In a genre as sclerotic as Black metal where all the clichés have been used, it must find a way to stand out among others. Satanism in Black metal seems to have lost the form of being subversive, and it has become almost common.
Cult of Fire is spawned far from India as the band is from Czech Republic, the country of beer and hockey. The group offers us their second album using Sanskrit as the album title as well as track identifier. Fortunately, their music is not as unreadable as their title.
Indus culture is the great novelty of this second album from Cult of Fire. The group’s first work, Triumvirate, released in ‘12, was more orthodox in its approach, a more classic also in terms of black metal. The group worked on melodic black metal while keeping it raw enough, sprinkled with delicious orchestrations which gave it a special flavor. However, मृत्युकातापसीअनुध्यान, which stands for Ascetic Meditation of Death, goes further than its predecessor. Even more complicated as consequently Czech, Hindi and Sanskrit are used here in lyrics, because it’s probably more esoteric (I believe the lyrics are a mix of different languages)for the group. But this is not the only change. Because even if the orchestrations were preserved and traditional Indian instrumentation was added, the music would not sound as great as it. So on this firm background of black metal with orchestration with the additional ethnic dimension, it’s really a great measure of orient and oxidant fusion.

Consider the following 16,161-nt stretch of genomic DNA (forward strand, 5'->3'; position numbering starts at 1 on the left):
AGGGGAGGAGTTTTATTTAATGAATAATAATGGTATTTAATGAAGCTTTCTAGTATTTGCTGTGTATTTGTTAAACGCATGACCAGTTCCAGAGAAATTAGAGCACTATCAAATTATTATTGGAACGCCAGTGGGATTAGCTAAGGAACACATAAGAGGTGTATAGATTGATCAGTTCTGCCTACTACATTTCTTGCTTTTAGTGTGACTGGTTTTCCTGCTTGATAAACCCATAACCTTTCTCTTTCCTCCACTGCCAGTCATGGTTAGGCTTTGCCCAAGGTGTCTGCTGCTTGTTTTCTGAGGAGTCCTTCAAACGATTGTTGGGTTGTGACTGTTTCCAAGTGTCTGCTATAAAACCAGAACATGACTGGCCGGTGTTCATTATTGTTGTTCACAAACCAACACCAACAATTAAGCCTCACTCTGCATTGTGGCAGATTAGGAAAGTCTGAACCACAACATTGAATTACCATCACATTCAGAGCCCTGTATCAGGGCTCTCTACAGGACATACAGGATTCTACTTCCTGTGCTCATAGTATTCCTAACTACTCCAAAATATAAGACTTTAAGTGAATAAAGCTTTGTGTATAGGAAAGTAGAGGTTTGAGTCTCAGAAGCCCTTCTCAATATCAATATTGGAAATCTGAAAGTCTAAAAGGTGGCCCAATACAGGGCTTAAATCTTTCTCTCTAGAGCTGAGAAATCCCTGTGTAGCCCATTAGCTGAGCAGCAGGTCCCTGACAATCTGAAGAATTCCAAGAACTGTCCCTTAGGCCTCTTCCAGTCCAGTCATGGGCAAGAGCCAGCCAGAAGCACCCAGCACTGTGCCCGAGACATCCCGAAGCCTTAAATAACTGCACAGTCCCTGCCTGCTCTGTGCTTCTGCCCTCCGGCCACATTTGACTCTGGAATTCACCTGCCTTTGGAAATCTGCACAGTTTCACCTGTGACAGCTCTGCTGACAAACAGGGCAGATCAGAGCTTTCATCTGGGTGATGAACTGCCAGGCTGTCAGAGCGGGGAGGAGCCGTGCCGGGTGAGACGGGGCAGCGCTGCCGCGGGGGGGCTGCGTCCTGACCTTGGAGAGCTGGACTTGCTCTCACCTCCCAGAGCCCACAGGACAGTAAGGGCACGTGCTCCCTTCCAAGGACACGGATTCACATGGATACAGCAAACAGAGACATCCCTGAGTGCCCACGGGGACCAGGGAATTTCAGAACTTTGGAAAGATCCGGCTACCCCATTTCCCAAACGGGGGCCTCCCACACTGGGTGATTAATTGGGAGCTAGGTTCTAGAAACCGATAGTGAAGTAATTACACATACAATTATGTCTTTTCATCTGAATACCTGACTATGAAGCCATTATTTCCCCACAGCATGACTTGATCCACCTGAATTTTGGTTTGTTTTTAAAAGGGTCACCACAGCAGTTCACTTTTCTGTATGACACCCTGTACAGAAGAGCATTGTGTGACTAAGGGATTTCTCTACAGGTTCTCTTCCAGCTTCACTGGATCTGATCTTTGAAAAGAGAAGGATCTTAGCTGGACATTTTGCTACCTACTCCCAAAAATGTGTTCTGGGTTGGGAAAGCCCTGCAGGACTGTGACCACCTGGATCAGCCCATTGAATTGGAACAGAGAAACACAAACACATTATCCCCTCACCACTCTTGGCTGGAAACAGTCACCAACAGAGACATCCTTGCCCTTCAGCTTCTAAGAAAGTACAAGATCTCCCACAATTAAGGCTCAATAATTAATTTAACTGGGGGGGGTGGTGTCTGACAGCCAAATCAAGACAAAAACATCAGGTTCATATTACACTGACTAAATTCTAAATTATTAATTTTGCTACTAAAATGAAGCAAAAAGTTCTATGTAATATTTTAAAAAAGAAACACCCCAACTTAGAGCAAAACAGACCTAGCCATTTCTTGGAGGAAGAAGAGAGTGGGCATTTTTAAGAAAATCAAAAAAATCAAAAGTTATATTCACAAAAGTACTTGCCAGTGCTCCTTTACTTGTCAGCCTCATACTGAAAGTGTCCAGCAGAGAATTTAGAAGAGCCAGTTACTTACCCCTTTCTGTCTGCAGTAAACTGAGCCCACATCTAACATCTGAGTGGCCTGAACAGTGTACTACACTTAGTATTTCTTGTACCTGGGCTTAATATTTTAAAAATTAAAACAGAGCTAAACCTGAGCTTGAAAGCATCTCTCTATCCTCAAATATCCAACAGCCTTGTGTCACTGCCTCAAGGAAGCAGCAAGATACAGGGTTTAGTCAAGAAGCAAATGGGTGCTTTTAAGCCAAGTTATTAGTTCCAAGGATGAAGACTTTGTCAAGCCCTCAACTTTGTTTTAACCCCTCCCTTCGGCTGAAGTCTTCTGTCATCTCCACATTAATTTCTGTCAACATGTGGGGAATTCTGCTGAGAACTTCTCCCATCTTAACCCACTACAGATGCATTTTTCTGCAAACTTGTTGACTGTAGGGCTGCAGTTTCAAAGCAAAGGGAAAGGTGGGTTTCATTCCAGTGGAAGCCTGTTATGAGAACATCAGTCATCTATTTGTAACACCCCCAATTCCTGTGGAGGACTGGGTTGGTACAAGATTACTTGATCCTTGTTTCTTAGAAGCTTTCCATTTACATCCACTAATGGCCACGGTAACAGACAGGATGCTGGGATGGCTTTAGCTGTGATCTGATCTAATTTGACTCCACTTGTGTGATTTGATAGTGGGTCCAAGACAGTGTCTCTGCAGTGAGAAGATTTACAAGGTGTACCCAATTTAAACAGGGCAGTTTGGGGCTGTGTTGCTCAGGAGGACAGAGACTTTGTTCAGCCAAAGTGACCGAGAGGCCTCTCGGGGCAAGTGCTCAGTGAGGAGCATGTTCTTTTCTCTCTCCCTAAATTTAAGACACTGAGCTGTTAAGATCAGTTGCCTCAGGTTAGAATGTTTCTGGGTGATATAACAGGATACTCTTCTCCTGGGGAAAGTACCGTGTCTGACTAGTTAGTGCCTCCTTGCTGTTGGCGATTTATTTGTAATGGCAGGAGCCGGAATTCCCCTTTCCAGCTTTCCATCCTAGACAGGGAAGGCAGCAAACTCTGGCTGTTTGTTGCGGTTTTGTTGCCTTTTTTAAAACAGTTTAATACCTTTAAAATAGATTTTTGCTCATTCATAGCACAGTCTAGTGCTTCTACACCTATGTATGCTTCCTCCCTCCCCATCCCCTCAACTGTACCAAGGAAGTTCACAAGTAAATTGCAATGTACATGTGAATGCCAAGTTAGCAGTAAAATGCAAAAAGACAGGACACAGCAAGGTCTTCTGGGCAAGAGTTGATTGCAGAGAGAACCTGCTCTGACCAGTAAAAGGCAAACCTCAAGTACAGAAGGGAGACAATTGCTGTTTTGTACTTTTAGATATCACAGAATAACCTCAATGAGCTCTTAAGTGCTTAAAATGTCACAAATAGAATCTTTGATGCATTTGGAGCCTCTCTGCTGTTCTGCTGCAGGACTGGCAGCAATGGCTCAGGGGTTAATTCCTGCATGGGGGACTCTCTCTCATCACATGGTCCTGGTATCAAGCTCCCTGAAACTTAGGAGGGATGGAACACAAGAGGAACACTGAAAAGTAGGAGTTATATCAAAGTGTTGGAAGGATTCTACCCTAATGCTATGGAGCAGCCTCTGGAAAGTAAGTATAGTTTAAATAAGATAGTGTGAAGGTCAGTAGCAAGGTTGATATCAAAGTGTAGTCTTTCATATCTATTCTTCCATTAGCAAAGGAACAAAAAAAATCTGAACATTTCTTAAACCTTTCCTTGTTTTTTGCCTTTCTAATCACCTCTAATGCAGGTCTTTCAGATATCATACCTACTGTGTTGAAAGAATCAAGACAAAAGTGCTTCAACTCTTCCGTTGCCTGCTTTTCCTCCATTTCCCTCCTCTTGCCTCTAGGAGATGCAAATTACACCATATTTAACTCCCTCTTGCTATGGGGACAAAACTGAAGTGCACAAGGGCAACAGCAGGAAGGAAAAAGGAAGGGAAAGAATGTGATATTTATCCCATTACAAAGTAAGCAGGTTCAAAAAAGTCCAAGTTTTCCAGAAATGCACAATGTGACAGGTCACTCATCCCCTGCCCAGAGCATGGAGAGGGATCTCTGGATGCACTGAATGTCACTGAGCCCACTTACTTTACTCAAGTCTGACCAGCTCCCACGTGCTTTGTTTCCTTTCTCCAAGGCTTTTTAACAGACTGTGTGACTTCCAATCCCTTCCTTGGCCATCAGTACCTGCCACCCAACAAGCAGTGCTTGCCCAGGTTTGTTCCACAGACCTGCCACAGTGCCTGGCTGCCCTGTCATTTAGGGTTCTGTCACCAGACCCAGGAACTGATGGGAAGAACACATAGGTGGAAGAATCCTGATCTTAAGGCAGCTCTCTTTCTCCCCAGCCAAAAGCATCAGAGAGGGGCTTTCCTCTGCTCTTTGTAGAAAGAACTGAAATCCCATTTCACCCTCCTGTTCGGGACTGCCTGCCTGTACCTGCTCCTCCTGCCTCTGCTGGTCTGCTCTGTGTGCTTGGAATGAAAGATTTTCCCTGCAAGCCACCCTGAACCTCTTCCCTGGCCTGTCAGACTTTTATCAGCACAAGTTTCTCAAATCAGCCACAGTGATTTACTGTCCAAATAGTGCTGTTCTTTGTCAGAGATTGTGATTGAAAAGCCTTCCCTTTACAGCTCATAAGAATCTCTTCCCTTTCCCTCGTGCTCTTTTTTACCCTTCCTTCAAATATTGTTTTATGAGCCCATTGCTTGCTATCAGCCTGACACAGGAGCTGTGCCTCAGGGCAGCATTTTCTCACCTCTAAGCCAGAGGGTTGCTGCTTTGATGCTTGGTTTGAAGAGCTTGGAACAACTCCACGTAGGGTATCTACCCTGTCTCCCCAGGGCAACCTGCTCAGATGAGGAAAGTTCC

To end with, मृत्युकातापसीअनुध्यानis a classical styled, incisive, often rustic and minimalist, with the obvious and predictable melodies of the genre- a multicultural mixing that allows Cult of Fire to stand out from the mass- not playing the exact religious black metal what the purists demand for. The band members have Maniac Butcher for that. It’s really a pleasant listen to the music here and one suggestion is implied: open your world and have an admirable exercise of styles out there.
Tom Coroner – Drums
Infernal Vlad – Guitars, Vocals
Devilish – Vocals
Review by: Safwan Hossain